Increase your performance, help fat loss - why does it not work for you?

Now all that sounds almost too good to be true. After all, you have been digging caffeine and harder stims for years now and still, you are neither ripped to shreds nor did you win a gold medal at the Olympics, right? Well, the reasons for that are manifold and I cannot possibly name them all in a single blogpost; the worst offenders are yet clearly:
  • As far as the issue of "stim tolerance" is concerned, it should still be mentioned that the study subjects consumed caffeine only occasionally and that I highly recommend to take regular times off your favorite pre-workout / stim. Also because the latter contain "other stuff" that does, in combination with caffeine and heavy workouts definitely puts you at a very high risk of overtaxing your sympathetic nervous system. Tired during the day, bad sleep, nightsweats, etc. are all certain signs that you have already passed by your chance to take time off.
    overtraining on stims and consequent downregulation / impairment of the sympathetic nervous system, often mistaken for "stim tolerance", of which previous allegedly short term (<2 weeks) withdrawl trials have shown that it may exist as far as the immediate and for some nasty side effects are concerned, but not with respect to the performance increases (cf. Van Soeren. 1998, Irwin. 2011) 
  • not dieting when taking a fat burner so that the fat is simply restored to adipose tissue after its liberation / replaced by fat derived from the energy content of the foods you eat after your workout
  • taking too much caffeine either at once or in the course of the day, subsequent chronic overexpression of cortisol, neurotransmitter depletion / irregularities and profound reductions of the testosterone to cortisol ratio (Beavon. 2008); optimal 200-300mg pre-workout (Desbrow. 2012); max. 400mg per dose, max. 600mg per day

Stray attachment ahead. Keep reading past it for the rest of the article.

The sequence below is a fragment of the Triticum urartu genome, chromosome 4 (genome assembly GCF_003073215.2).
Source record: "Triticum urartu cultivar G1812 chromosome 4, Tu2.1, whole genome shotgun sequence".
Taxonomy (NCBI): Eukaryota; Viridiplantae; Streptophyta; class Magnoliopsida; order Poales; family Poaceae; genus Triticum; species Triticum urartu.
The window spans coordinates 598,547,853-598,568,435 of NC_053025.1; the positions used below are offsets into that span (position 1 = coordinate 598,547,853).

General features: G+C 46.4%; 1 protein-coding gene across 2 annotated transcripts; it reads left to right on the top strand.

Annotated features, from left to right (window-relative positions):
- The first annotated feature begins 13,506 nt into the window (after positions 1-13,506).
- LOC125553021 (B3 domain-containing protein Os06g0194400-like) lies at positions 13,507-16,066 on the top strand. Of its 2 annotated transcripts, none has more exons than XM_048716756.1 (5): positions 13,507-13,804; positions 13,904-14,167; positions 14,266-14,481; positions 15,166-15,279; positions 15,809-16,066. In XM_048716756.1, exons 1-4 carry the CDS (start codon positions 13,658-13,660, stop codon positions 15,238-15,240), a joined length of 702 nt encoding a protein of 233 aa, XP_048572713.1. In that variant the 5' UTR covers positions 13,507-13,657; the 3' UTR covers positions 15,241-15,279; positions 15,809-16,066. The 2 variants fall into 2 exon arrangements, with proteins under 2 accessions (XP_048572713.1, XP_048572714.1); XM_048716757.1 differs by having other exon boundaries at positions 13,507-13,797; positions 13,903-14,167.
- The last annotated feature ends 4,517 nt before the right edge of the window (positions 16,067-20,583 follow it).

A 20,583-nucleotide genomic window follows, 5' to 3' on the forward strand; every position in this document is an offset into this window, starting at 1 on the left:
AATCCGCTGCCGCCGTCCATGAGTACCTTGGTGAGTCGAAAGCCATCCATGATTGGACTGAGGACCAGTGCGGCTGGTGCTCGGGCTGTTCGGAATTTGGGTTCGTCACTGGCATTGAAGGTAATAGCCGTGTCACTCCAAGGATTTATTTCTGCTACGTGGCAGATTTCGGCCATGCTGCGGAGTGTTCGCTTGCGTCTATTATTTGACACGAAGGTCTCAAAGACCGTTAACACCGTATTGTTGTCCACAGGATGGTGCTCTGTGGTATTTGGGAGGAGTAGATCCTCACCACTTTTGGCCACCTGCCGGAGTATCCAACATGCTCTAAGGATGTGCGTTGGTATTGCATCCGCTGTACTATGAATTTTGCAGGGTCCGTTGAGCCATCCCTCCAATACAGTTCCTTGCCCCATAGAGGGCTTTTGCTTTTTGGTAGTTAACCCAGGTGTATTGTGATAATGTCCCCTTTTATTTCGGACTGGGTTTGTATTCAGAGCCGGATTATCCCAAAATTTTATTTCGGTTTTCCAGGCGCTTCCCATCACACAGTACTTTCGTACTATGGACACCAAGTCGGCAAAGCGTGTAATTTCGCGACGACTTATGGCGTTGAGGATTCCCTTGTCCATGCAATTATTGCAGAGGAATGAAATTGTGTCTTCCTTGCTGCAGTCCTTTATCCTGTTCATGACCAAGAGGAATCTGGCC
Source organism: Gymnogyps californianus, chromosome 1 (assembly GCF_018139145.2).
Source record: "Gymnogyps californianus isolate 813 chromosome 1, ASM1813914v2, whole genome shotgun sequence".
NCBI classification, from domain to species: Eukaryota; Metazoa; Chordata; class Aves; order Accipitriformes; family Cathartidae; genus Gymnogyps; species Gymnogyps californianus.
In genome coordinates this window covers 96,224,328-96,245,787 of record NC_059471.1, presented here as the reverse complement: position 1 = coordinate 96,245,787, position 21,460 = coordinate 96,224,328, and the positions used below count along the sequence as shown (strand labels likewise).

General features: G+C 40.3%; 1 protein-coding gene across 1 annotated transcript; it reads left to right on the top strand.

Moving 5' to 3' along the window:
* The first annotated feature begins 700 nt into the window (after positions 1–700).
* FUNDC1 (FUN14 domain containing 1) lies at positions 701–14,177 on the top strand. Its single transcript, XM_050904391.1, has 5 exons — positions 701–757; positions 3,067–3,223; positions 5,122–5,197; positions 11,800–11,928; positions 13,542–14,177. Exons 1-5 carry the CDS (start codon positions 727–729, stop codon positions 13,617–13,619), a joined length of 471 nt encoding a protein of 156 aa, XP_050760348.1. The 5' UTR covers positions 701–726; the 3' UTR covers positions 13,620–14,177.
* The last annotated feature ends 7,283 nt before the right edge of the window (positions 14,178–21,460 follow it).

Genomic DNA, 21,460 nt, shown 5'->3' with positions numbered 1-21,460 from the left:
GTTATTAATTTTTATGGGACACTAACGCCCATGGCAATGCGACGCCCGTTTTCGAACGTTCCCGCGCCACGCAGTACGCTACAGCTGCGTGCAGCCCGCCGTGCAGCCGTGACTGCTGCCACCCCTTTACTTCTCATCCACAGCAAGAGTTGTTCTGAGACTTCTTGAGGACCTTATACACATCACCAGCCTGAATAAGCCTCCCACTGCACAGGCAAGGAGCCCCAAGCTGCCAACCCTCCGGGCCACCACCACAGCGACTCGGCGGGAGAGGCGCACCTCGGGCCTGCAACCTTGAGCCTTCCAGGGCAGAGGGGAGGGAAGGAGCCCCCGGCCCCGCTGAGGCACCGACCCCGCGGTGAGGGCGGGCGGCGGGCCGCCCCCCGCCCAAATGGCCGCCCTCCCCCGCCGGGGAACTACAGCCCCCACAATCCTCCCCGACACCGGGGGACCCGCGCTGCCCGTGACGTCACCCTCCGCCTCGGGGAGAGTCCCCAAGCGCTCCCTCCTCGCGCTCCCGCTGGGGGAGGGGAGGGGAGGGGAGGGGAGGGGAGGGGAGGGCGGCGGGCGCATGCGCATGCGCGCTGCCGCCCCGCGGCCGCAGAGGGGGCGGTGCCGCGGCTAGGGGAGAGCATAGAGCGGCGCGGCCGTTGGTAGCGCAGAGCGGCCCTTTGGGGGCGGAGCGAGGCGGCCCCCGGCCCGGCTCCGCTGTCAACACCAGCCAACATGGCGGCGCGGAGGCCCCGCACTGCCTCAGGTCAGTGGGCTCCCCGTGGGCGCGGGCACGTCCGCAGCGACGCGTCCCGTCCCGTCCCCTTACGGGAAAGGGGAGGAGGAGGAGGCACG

• taking caffeine at the wrong time-point, usually too early, will have the plasma levels peak (90-150 min after ingestion; individual differences!), when your workout is long over done (best time to take caffeine for longer workouts is ~60min before exercise; cf. Skinner. 2012)
As you see there is reason that caffeine has always prevailed, even the good old mua huang (ephedra) based fat burners did their magic only in conjunction with mankind's favorite drug: Trimethylxanthine, a vegetable alkaloid crystallizing in white silky needles, found in the leaves and seeds of the coffee and tea plants, the leaves of guarana, maté and other plants and, of course, 99% of the fat burners your money can buy ;-)

References
  1. Beaven CM, Hopkins WG, Hansen KT, Wood MR, Cronin JB, Lowe TE. Dose effect of caffeine on testosterone and cortisol responses to resistance exercise. Int J Sport Nutr Exerc Metab. 2008 Apr;18(2):131-41.
  2. van Dam RM. Coffee consumption and risk of type 2 diabetes, cardiovascular diseases, and cancer. Appl Physiol Nutr Metab. 2008 Dec;33(6):1269-83.
  3. Desbrow B, Biddulph C, Devlin B, Grant GD, Anoopkumar-Dukie S, Leveritt MD. The effects of different doses of caffeine on endurance cycling time trial performance. J Sports Sci. 2012;30(2):115-20.
  4. Irwin C, Desbrow B, Ellis A, O'Keeffe B, Grant G, Leveritt M. Caffeine withdrawal and high-intensity endurance cycling performance. J Sports Sci. 2011 Mar;29(5):509-15.
  5. Olcina G, Munoz D, Kemp J, Timon R, Maynar J, Caballero MJ, Maynar M. Total plasma fatty acid responses to maximal incremental exercise after caffeine ingestion. J Ex Sci Fi. 2012 June 4 [Epub ahead of print]
  6. Park Y, Lim J, Kwon Y, Lee J. Correlation of erythrocyte fatty acid composition and dietary intakes with markers of atherosclerosis in patients with myocardial infarction. Nutr Res. 2009 Jun;29(6):391-6.
  7. Skinner TL, Jenkins DG, Taaffe DR, Leveritt MD, Coombes JS. Coinciding exercise with peak serum caffeine does not improve cycling performance. J Sci Med Sport. 2012 May 31.
  8. Van Soeren MH, Graham TE. Effect of caffeine on metabolism, exercise endurance, and catecholamine responses after withdrawal. J Appl Physiol. 1998 Oct;85(4):1493-501.